Let's pause there for a moment.
Now that's a sentence I've never written before.
But it is, after all, 2009.
So, let's start over.
I haven't been blogging for a while. I've got this day job as an Orthodox priest, and last week was the first week of Great Lent which means lots of additional services and lots of fasting, none of which leaves much time for messing with technology and none of which leaves much energy for sustained thought. But now it's the second week of Great Lent, and there are a couple of things that I want to write about. The first is the Jan/Feb Touchstone. Of course, you can read the entire issue and enjoy a couple of great cups of tea just by stopping by the bookstore, but, if you don't have time to get through the entire magazine, be sure and read the article "Phony Matimony" by Christopher Oleson. Mr Oleson teaches philosophy at the Pontifical University Regina Apostolorum in Thornwood, New York. His article is about the current controversy over the definition of marriage, and he has some really important things to say about the way most conservatives approach the debate. Like this:
What traditionally minded defenders of life-long heterosexual couple hood are left to object to (when it comes to same sex marriage) is either that (1) homosexual behavior is "yucky" (an instinctual and, by itself, subrational repugnance) or (2) that the Bible simply happens to anathematize such behavior (as through God arbitrarily thundered prohibitions without reason and without reference to the goods which human nature is meant to realize). Neither one of these objections provides a rational understanding of why such behavior could be morally problematic or why God would forbid it. They are therefore not only justifiably open to the charge of being intellectually hollow, but constitute a recipe for a public routing in the marriage debate.
The truth of the matter is that the ultimate reason why homosexual acts are contrary to human nature--namely, that the violate the generative purpose of sexual union--is the same reason why contraceptive heterosexual activity is unreasonable behavior. They stand or fall together.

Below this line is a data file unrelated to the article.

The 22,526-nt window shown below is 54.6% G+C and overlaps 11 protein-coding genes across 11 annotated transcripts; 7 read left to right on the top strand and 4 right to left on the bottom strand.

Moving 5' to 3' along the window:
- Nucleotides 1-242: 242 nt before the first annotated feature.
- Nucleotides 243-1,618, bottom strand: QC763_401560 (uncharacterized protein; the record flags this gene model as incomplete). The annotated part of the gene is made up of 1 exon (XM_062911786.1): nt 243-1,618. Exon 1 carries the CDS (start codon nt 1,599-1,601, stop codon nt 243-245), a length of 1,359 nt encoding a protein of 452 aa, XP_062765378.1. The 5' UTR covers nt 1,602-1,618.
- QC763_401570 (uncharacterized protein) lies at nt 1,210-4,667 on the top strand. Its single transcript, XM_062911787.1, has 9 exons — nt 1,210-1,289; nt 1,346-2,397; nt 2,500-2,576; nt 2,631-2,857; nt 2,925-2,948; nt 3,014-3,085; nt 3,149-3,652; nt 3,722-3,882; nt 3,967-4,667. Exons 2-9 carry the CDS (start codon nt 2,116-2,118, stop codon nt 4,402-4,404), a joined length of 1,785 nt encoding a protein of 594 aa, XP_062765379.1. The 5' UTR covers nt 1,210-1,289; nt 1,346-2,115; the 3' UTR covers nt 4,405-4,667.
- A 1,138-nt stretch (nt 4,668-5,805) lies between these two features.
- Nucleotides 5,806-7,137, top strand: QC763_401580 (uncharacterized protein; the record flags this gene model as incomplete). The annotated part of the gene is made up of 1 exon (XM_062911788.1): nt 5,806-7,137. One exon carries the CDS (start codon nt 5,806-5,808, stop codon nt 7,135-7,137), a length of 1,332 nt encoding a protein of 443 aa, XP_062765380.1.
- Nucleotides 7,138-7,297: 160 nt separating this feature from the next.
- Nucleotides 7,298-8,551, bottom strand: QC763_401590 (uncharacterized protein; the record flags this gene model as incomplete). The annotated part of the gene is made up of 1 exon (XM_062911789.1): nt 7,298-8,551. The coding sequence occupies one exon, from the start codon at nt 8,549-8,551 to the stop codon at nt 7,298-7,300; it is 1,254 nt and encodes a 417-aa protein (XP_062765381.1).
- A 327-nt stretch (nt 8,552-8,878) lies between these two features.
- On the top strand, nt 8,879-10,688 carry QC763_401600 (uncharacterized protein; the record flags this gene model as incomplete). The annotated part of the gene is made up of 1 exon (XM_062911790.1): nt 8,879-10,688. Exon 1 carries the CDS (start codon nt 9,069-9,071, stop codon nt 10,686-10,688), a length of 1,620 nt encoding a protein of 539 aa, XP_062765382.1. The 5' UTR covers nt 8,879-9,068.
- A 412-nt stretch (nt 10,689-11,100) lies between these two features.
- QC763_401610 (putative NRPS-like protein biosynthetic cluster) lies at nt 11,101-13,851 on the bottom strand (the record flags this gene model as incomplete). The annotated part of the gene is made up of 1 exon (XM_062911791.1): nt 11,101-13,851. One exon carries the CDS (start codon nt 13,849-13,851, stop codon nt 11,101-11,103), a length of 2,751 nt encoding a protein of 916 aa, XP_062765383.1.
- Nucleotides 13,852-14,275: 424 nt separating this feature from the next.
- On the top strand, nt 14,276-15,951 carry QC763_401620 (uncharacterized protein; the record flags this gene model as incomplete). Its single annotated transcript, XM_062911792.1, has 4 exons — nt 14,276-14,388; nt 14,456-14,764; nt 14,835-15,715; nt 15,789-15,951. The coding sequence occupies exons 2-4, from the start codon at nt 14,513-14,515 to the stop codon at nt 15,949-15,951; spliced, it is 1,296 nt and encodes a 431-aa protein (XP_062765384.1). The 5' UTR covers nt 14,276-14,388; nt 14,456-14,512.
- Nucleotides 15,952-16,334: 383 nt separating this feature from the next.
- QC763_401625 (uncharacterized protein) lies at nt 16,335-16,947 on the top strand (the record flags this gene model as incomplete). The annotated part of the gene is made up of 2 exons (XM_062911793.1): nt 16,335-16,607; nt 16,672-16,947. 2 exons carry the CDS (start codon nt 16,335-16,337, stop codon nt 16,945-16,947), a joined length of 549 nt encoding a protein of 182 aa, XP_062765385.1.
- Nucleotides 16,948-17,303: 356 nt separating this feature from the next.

In other words, by embracing contraception in the 1960's, American Christianity paved the way for same-sex marriage in this century.
Of course, there's a whole lot more to the argument, and I'm still thinking about the import of it all, but I've seen this dynamic of unintended consequences at work in another issue that is troubling American Christianity--the ordination of active homosexuals. I was a United Methodist pastor for twelve years, and I was what was then called an evangelical or conservative. Like most conservative pastors in that denomination, I was fully supportive of women's ordination. I wasn't thrilled about the biblical gymnastics that it took to support such a view, but, without the resources of a broader tradition, it was almost impossible to construct a reasonable objection. But then the issue of the ordination of gays and lesbians came along, and I began to realize that the one issue was dependent on the other. That is, if sex wasn't an issue when it came to the ordination of women, then sex shouldn't be an ordination issue at all. Just about all of the conservative pastors I knew were blind-sided by that one. A lot of them eventually gave in on the issue of homosexual ordination; a few, like me, left the denomination (although I would hasten to add that the issue of gay and lesbian pastors was not at all the main reason for my decision); but most of these conservative pastors continue to fight a losing battle against the proponents of homosexual ordination. And they will eventually lose because they cannot remain United Methodists and oppose the ordination of women--but if they can't/won't oppose the ordination of women, then they cannot, with any degree of logic or even good conscience, oppose the ordination of gays and lesbians.
So, like I said, I haven't completely thought through all the implications of Oleson's article, but the dynamic he identifies is a real one: Truth is a unity, and you can't begin to tinker with it in one spot without eventually bringing down the entire structure.